Malaysian history—the kind we grew up learning in school—is in the main an account of rulers, nationalists, and “architects”; those who founded states, established diplomatic and trade links with the outside world, fought (or formed pacts with) colonial powers, and held key government positions in independent Malaysia. While learning about these personalities gives us some insight into their contexts and conditions, any history of the nation cannot be complete without an account of the lives and times of various groups and persons who have been participants, witnesses, and agents of change within their communities. And any history that leaves out the voices and experiences of half the population suffers a woeful deficit. Unfortunately and with few exceptions, women are missing from the pages of our textbooks and from popular historical narratives. The historical thread that connects generations of women from the pre-colonial lands of the Nusantara to modern Malaysia is thus invisible, largely lost to us.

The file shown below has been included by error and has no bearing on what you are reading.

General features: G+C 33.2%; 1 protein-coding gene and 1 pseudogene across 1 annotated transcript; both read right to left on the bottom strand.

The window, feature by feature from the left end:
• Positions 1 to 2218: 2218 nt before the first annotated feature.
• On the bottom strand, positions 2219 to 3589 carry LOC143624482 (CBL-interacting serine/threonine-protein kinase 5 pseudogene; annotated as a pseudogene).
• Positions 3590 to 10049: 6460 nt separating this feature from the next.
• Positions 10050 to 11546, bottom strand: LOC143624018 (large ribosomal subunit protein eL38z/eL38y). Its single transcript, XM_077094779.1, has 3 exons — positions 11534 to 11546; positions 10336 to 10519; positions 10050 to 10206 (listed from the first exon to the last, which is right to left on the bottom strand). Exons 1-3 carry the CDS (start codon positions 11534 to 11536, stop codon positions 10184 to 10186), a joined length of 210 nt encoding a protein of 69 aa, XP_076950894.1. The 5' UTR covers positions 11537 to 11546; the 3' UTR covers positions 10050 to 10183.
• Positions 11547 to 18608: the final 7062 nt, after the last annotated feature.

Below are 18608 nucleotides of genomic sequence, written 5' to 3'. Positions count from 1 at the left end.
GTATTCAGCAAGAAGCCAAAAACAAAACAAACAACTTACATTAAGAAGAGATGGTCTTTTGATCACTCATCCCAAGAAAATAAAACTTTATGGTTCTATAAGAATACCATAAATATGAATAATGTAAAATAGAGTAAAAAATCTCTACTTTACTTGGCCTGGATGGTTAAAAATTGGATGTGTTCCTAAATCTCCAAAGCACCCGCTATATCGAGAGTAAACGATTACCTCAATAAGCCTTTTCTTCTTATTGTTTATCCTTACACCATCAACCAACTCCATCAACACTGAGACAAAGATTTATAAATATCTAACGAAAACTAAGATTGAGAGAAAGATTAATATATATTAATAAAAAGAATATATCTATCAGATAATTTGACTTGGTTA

Sejarah Wanita aims to plug this gap by focusing both on “people’s history” (in contrast to the usual focus on powerful personalities and elite groups) and specifically the plural histories of women in Malaysia. We want to encourage both a greater curiosity about and awareness of the political and socioeconomic conditions and cultural mores that women from different periods and walks of life have had to negotiate as well as the various ways in which they have asserted themselves through everyday acts of resistance, submission, and revolution. We hope to see this curiosity and awareness about the lives of women in Malaysia lead to a greater appreciation for women’s roles, contributions, and capabilities, and that appreciation in turn channelled to popular support for women’s agency, rights, and equal status.